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Innovation leaders are confident that Middle Eastern investment in advanced water technologies is coming back in 2013. For the last couple of years, international economic uncertainty has lent an air of conservatism to business environments, and the Middle East has been no different.
Construction and the sudden cancellation or shelving of the panoply of projects earmarked from 2009 onwards was the most immediate and obvious manifestation of this. Desalination, however, has one advantage over other schemes. The fundamental requirement of clean water can be possibly postponed but not cancelled permanently.
‘The present economic situation has affected all the industries and the water industry – desalination – was no exception,’ said Dr Corrado Sommariva, president of the International Desalination Association.
‘While for many industries, the consequences were more dramatic, for the desalination and water industry, the impact was much milder. Meeting water needs is too important to any stakeholder. Hence, projects were delayed and resized, but those projects that were essential to the region have been definitely planned and implemented.
‘The financial situation has also offered, in many cases, the opportunity to address new challenges of energy efficiency and cost review. It has offered the possibility of investing more rationally in more cost effective initiatives and commence, at the same time, a program of retiring old and relatively inefficient assets.
There is also the precedent set by the region in the field of desalination technology and implementation. ‘The Middle East has been the origin of the desalination process and in all respects it is still the region where the greatest interest towards desalination remains, added Dr Sommariva.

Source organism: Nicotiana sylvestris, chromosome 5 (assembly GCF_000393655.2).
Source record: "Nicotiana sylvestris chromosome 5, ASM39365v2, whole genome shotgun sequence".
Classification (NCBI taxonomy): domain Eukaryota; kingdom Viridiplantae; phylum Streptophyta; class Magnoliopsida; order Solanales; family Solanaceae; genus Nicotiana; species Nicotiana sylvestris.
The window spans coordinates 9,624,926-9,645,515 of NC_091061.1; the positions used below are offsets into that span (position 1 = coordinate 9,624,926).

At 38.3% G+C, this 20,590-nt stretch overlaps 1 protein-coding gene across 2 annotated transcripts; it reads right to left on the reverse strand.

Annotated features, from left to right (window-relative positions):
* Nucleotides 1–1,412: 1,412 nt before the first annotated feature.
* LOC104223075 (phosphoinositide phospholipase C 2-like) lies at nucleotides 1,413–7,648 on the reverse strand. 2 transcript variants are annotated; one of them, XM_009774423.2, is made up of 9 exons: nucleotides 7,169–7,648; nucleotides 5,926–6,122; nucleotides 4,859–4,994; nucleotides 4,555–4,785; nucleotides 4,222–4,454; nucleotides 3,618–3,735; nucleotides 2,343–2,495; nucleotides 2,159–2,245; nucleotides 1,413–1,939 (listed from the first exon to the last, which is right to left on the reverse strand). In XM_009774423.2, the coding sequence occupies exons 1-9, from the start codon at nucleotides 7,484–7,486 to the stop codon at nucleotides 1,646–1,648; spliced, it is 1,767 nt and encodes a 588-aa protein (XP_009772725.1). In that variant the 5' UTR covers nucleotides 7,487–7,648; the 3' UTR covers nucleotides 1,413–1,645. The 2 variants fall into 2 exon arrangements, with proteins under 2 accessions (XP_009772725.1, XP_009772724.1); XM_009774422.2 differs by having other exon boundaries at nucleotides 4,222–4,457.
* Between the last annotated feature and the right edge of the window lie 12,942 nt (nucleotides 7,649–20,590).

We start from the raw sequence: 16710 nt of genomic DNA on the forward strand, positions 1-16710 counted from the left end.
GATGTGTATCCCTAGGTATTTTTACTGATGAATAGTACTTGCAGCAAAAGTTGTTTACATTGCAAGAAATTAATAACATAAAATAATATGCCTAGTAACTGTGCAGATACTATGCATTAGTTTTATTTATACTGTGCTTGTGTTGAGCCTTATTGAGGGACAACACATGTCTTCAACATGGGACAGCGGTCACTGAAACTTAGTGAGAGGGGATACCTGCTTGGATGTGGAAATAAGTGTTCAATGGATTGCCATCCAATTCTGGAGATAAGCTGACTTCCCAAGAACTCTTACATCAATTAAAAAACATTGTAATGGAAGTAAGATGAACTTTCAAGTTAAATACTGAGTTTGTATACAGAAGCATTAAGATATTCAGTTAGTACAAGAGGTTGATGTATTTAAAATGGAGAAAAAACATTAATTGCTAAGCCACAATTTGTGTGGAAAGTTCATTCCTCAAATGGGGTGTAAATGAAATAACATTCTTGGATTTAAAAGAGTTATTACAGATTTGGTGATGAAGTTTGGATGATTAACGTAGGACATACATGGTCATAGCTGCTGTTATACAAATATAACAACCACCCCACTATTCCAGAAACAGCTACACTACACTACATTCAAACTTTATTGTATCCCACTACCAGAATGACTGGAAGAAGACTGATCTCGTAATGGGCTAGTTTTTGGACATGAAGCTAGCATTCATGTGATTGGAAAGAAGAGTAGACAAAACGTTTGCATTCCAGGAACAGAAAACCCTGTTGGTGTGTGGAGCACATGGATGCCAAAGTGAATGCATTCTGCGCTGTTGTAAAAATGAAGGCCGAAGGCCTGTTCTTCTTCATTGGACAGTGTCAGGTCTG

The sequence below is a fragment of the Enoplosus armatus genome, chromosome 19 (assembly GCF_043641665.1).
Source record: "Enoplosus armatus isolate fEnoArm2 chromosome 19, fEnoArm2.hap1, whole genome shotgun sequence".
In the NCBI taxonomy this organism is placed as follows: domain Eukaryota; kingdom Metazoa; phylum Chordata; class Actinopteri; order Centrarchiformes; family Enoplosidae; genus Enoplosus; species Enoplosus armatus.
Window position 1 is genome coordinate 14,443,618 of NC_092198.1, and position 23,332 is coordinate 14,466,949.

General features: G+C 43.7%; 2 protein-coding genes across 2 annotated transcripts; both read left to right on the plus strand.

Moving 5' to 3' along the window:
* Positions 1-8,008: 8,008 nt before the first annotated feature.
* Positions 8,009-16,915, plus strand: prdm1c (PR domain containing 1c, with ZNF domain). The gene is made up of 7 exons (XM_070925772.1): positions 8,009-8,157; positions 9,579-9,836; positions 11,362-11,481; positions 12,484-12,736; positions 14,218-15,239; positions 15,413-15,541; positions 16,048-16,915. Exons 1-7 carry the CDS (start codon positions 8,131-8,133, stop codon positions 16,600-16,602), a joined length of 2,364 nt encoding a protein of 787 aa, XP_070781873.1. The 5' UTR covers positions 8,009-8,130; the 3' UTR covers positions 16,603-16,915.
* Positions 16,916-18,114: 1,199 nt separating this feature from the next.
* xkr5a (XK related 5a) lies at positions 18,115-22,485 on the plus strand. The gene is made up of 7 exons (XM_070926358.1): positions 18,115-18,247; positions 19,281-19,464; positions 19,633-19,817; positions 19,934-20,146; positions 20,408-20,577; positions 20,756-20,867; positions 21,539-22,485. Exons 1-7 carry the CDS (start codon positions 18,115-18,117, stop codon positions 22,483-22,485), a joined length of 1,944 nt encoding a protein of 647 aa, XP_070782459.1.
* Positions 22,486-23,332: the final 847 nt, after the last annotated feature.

‘The Middle East has been historically linked to thermal technologies and has been always generally conservative towards the introduction of new desalination technologies; to some extent this approach is comprehensible for a region where there is no buffer water storage and therefore any failure in the desalination process would immediately result in a shortfall in supply.”
Nowadays, however, seawater reverse osmosis (SWRO) has been gradually introduced also in the Middle East along with new contracting mechanisms such as Design Build and Operate where an equitable share of the risks is taken by each party.
There are of course a number of principle projects underway in the region that demonstrate innovation in the field of desalination. On October 8, Watersolutions AG, a Swiss-based firm focused on developing clean-water technology in an ecological and economically sustainable way, announced the Watersolutions Low-Thermal Distillation (LTD) system.
The Watersolutions LTD system condenses water at low temperature and pressure, using waste heat (50-110° C) from thermal processes including renewable energy sources such as solar energy or geothermal energy.
The system requires significant amounts of low grade waste heat (6 - 30 MW), which can be derived from any source including thermal power plants, district cooling systems, general industry, mining and waste incineration.
“The starting principle is to make the whole process as simple as possible,” says Espen Mansfeldt, CEO of Watersolutions. “Other systems have extensive tube bundles. We don’t have any of that as the process takes place on the water itself. Therefore the system is much less prone to scaling and clogging.
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